a. Enabling Environment

This assessment criteria looks at data policy, legal, regulatory framework, data infrastructure, data financing, and data partnerships and its impact on the data ecosystem.

Data Legislation and Policy Advocacy

dLab has been actively engaging in efforts to strengthen the enabling environment for data in Tanzania through advocacy and technical support towards: 2015 Statistics Act amendments; national ICT policy; open data policy; data protection legislation; national spatial data infrastructure; national Artificial Intelligence policy; and Tanzania Statistical Masterplan.

dLab is working in collaboration with the National Bureau of Statistics to enhance the enabling environment especially for non traditional data producers in Tanzania through the integration of non traditional data into official statistics.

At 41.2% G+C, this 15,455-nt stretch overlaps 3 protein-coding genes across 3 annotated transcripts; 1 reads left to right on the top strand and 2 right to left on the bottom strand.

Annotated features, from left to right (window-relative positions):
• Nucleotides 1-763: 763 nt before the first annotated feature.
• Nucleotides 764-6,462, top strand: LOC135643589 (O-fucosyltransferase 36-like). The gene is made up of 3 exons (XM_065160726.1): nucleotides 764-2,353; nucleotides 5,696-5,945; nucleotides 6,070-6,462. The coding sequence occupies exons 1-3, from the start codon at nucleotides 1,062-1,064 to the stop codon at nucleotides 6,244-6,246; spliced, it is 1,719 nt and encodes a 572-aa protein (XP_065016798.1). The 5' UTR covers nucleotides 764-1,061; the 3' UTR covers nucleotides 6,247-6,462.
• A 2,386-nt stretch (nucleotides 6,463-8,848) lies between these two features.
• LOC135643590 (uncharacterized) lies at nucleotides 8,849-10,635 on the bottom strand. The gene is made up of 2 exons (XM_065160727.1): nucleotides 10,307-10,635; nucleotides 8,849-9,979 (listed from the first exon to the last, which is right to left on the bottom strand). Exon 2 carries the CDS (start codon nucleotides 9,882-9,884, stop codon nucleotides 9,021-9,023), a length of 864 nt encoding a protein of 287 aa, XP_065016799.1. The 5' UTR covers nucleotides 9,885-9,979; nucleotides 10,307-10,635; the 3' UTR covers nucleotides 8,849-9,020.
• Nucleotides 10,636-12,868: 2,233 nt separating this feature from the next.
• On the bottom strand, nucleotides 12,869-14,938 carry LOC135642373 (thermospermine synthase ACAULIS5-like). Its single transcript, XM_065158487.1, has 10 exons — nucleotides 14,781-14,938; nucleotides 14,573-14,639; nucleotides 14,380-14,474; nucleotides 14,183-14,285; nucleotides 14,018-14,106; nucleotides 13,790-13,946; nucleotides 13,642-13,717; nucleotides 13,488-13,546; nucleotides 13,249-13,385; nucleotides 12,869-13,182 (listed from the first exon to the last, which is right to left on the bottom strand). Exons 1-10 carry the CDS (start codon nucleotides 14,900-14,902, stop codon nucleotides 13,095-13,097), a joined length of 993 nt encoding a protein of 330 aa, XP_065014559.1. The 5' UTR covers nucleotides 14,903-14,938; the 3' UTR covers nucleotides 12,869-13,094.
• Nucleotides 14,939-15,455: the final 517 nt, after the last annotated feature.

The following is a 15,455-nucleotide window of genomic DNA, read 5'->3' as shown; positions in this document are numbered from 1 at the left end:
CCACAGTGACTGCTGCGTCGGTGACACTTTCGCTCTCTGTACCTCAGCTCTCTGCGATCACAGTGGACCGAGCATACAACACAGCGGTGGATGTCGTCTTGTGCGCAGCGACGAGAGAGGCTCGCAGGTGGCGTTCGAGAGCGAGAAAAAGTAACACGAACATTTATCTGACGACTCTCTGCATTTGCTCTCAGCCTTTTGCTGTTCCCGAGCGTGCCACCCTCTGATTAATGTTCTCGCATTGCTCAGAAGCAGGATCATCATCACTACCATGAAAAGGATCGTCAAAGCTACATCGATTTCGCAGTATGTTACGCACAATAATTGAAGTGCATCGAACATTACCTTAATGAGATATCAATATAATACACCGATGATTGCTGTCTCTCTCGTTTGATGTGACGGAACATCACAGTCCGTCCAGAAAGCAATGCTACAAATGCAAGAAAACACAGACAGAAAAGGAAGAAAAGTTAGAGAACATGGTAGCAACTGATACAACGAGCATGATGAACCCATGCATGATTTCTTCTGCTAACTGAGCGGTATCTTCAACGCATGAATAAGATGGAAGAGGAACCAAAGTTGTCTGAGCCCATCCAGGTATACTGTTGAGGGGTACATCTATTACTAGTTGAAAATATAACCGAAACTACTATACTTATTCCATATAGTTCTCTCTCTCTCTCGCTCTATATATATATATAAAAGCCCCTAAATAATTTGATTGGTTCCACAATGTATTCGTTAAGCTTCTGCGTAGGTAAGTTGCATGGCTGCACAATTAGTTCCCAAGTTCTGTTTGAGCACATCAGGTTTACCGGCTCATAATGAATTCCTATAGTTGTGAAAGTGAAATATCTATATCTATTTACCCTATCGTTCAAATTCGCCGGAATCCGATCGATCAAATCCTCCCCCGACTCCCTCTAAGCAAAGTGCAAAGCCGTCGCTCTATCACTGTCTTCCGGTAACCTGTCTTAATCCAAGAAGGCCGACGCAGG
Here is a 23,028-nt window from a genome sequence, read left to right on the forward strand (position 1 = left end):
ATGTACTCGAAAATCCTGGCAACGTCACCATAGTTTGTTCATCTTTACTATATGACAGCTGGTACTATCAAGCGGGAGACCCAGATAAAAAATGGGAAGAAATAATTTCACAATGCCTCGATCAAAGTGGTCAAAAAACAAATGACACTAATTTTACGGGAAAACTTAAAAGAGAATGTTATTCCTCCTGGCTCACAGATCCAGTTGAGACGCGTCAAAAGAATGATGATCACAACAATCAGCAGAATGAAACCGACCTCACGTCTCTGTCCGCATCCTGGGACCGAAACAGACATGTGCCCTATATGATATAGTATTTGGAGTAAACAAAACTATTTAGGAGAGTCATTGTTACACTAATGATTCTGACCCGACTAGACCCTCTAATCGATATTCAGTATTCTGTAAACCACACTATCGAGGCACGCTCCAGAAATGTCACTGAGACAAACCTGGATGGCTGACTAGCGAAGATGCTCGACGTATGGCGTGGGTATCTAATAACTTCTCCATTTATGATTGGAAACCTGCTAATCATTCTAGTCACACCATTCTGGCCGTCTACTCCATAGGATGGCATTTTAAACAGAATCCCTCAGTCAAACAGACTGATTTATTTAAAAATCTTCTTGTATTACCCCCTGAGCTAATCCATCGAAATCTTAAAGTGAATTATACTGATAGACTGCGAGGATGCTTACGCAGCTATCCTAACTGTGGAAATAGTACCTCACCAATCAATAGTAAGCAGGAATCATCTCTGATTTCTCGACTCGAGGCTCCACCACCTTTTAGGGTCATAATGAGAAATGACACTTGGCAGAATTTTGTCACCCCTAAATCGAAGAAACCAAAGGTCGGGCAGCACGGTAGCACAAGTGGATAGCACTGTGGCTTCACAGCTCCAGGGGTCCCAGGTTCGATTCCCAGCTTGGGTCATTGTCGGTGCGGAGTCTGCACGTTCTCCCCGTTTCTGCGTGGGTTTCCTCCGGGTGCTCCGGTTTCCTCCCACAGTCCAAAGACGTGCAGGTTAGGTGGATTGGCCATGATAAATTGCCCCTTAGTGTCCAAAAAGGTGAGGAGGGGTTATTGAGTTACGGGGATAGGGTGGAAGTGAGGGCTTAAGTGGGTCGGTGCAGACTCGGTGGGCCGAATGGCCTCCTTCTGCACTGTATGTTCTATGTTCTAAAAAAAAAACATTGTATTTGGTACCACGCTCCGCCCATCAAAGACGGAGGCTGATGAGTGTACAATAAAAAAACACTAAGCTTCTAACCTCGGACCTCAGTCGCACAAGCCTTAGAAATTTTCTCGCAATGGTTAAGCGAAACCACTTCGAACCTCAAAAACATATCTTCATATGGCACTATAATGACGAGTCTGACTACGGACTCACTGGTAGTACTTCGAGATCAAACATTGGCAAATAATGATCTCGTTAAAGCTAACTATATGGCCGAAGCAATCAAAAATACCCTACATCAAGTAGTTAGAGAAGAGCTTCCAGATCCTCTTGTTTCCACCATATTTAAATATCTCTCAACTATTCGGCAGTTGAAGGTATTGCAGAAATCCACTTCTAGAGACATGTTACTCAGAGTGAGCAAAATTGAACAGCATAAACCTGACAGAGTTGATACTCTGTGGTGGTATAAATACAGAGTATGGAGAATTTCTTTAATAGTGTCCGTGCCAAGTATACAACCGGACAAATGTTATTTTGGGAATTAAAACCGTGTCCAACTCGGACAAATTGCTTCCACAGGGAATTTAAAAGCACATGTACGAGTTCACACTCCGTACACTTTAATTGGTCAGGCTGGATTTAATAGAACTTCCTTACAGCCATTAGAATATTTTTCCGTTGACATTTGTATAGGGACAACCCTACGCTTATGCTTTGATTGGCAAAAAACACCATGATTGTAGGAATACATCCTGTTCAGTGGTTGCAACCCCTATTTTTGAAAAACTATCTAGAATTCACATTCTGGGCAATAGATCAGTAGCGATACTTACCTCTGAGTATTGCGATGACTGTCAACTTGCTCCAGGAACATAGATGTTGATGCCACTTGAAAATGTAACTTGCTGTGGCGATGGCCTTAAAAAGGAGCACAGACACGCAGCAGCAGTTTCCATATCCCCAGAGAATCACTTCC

dLab is a member of Center for Global Development, Governing Data for Development working group focusing on developing recommendations for good data governance in line with priorities, needs, and capacities of developing countries.

dLab is also a member of the Global Partnership for Sustainable Development Data (GPSDD), a global network using data to achieve the Sustainable Development Goals, improving lives, fighting inequality, and promoting environmental sustainability.

C. Data Technical Capacity

This assessment criteria looks at data literacy, data technical skills, and capacity within the data ecosystem.

Recognizing the existing gap in data technical skills, dLab designed both short-term, mid-term, and long-term interventions to contribute to addressing the technical skills gap in data.

i. Long-term intervention